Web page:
Wednesday, Dec 07, 2022
×
Outlook.com
×

Manipur HC Calls NPF MP's Election 'Null And Void', BJP Candidate Declared As The New MP

Manipur HC Calls NPF MP's Election 'Null And Void', BJP Candidate Declared As The New MP

According to the court, considering the fact that there were eight candidates in the fray, the claim of the petitioner to declare him an elected member could not be denied for the reason that, after the first respondent, he secured the maximum number of votes among all the candidates contested.

Manipur High Court
Manipur High Court Twitter

Manipur High Court on Friday declared Naga Peoples Front’s (NPF) present MP Lorho S Pfoze’s election to Lok Sabha “null and void” from Outer Manipur Lok Sabha constituency in 2019 while the petitioner Houlim Shokhopao Mate of BJP was “duly elected” from the parliamentary constituency.

The petition filed by Haulim Shokopao Mate claimed that Lorho S Pfoze’s affidavit for the poll had defects. The petition was heard by the single bench of the High Court Justice MV Muralidaran.

What did the Manipur High Court say?

According to the court, considering the fact that there were eight candidates in the fray, the claim of the petitioner to declare him an elected member could not be denied for the reason that, after the first respondent, he secured the maximum number of votes among all the candidates contested.

Naga Peoples Front’s (NPF) present MP Lorho S Pfoze got 3,63,527 votes while Haulim Shokopao Mate got 2,89,745 votes in the said election.

“Consequent upon the findings that the election of the first respondent is declared as null and void, the petitioner is entitled to be declared as an elected member of 2-Outer Manipur (ST) Parliamentary Constituency in the General Election to 17th Lok Sabha, 2019,” the court said. i

“The learned counsel for the petitioner submitted that consequent upon the declaration of the election of the first respondent is void and the votes numbering 363527 received by the first respondent will become invalid votes and since the petitioner received a majority of valid votes numbering 289745, this Court could declare the petitioner as elected,” the court added.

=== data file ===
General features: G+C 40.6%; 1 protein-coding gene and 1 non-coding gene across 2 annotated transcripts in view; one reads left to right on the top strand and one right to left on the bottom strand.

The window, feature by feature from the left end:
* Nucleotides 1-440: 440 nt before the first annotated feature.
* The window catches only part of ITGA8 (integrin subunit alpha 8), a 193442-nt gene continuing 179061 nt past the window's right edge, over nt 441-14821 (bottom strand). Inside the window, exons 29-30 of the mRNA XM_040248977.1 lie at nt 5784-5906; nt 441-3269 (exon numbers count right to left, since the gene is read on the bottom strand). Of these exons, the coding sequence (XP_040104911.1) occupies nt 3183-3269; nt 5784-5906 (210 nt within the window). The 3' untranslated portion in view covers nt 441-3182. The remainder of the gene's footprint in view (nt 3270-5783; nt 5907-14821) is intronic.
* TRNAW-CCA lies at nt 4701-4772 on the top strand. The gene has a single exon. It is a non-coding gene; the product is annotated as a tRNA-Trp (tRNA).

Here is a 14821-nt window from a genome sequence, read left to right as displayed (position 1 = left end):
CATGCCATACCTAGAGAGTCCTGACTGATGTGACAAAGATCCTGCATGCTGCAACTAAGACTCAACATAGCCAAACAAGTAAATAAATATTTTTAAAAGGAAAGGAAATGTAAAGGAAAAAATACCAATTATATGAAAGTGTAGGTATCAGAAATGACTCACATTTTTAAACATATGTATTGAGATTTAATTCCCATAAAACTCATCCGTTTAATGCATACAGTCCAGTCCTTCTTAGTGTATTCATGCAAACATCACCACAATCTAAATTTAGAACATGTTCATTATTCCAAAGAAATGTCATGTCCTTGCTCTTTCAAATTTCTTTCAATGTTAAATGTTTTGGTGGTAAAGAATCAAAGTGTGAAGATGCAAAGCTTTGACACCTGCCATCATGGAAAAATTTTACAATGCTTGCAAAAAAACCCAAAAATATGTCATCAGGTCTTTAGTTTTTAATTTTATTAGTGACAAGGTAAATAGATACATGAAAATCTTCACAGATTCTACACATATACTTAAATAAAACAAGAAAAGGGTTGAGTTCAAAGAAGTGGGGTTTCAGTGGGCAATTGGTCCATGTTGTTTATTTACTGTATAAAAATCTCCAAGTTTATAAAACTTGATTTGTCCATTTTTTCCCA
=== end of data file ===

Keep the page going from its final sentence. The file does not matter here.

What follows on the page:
“In the result, the Election Petition is allowed, setting aside the election of the first respondent as Member of 275-Madakasira Legislative Assembly Constituency in the General Elections held in the month of May 2014 and declaring the petitioner as duly elected Member of 275-Madakasira Legislative Assembly Constituency. Both the parties are directed to bear their own costs,” the court observed.

As per the Court’s order, the petition was by the petitioner under Section 100(1)(d)(i) and (iv) and under Section 100(1)(b) of the Representation of People Act, 1951 (for short, “the RP Act”) to declare that the election of the first respondent from 2-Outer Manipur (ST) Parliamentary Constituency to the 17th Lok Sabha, 2019 as “null and void” and to declare that the petitioner as the duly elected Member.

“It is pertinent to point out that the provision of RP Act provides for filing of maximum of four nomination papers, but as per Section 33A of the RP Act read with Rule 4A, the candidate is required to file a duly sworn affidavit under Form 26 along with the nomination papers containing true and correct facts along with complete information, which cannot be different,” the court added.

What did the BJP candidate's petition say?

According to the BJP candidate and the petitioner Houlim Shokhopao Mate, the Returning Officer abruptly and improperly accepted the nomination paper of the first respondent on March 26, 2019, during scrutiny.  He also claimed that here was no proper scrutiny as envisaged under Section 36(2) of the RP Act.

The petitioner particularly pointed out that non-compliance with the prescribed format of Form 26 was observed in the nomination of the first respondent as he left certain columns blank, did not disclose the movable and immovable assets of himself, his spouse and his dependents and made false statements on oath and have concealed material facts in Form 26, which has materially affected the election of the petitioner.

He claimed that on these aforementioned grounds, the returning officer ought to have rejected the nomination paper of the first respondent under Section 36(2) of the RP Act, as withholding of important information, including his non-agricultural land and non-disclosure of contract details entered by the private company in which the first respondent has shared and furnishing various false information, are defects of substantive nature.

Advertisement
Advertisement
Advertisement